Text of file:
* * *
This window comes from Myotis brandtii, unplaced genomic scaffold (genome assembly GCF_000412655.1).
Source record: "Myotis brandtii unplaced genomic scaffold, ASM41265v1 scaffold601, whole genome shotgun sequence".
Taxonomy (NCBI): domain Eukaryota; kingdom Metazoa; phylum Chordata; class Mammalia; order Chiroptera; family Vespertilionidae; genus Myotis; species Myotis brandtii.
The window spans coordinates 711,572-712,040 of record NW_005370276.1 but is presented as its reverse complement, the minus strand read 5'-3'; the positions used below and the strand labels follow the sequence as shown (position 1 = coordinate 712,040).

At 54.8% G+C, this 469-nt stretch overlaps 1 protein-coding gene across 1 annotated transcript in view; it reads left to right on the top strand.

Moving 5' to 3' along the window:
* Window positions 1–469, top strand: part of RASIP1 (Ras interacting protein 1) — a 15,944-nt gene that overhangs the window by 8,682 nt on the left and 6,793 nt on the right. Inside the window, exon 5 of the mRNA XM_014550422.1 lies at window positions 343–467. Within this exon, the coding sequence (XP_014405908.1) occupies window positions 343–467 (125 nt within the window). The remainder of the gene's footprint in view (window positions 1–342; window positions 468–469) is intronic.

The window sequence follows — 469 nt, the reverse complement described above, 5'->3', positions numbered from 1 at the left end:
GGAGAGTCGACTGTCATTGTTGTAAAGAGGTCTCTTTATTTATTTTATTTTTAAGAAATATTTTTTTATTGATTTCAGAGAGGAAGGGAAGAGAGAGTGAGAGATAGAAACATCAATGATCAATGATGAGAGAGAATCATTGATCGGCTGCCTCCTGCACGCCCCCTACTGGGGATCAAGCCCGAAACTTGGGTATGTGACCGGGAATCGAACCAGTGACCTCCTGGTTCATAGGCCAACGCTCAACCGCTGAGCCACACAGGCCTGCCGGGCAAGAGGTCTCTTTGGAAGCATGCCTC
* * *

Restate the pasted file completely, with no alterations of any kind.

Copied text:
This window comes from Myotis brandtii, unplaced genomic scaffold (genome assembly GCF_000412655.1).
Source record: "Myotis brandtii unplaced genomic scaffold, ASM41265v1 scaffold601, whole genome shotgun sequence".
Taxonomy (NCBI): domain Eukaryota; kingdom Metazoa; phylum Chordata; class Mammalia; order Chiroptera; family Vespertilionidae; genus Myotis; species Myotis brandtii.
The window spans coordinates 711,572-712,040 of record NW_005370276.1 but is presented as its reverse complement, the minus strand read 5'-3'; the positions used below and the strand labels follow the sequence as shown (position 1 = coordinate 712,040).

At 54.8% G+C, this 469-nt stretch overlaps 1 protein-coding gene across 1 annotated transcript in view; it reads left to right on the top strand.

Moving 5' to 3' along the window:
* Window positions 1–469, top strand: part of RASIP1 (Ras interacting protein 1) — a 15,944-nt gene that overhangs the window by 8,682 nt on the left and 6,793 nt on the right. Inside the window, exon 5 of the mRNA XM_014550422.1 lies at window positions 343–467. Within this exon, the coding sequence (XP_014405908.1) occupies window positions 343–467 (125 nt within the window). The remainder of the gene's footprint in view (window positions 1–342; window positions 468–469) is intronic.

The window sequence follows — 469 nt, the reverse complement described above, 5'->3', positions numbered from 1 at the left end:
GGAGAGTCGACTGTCATTGTTGTAAAGAGGTCTCTTTATTTATTTTATTTTTAAGAAATATTTTTTTATTGATTTCAGAGAGGAAGGGAAGAGAGAGTGAGAGATAGAAACATCAATGATCAATGATGAGAGAGAATCATTGATCGGCTGCCTCCTGCACGCCCCCTACTGGGGATCAAGCCCGAAACTTGGGTATGTGACCGGGAATCGAACCAGTGACCTCCTGGTTCATAGGCCAACGCTCAACCGCTGAGCCACACAGGCCTGCCGGGCAAGAGGTCTCTTTGGAAGCATGCCTC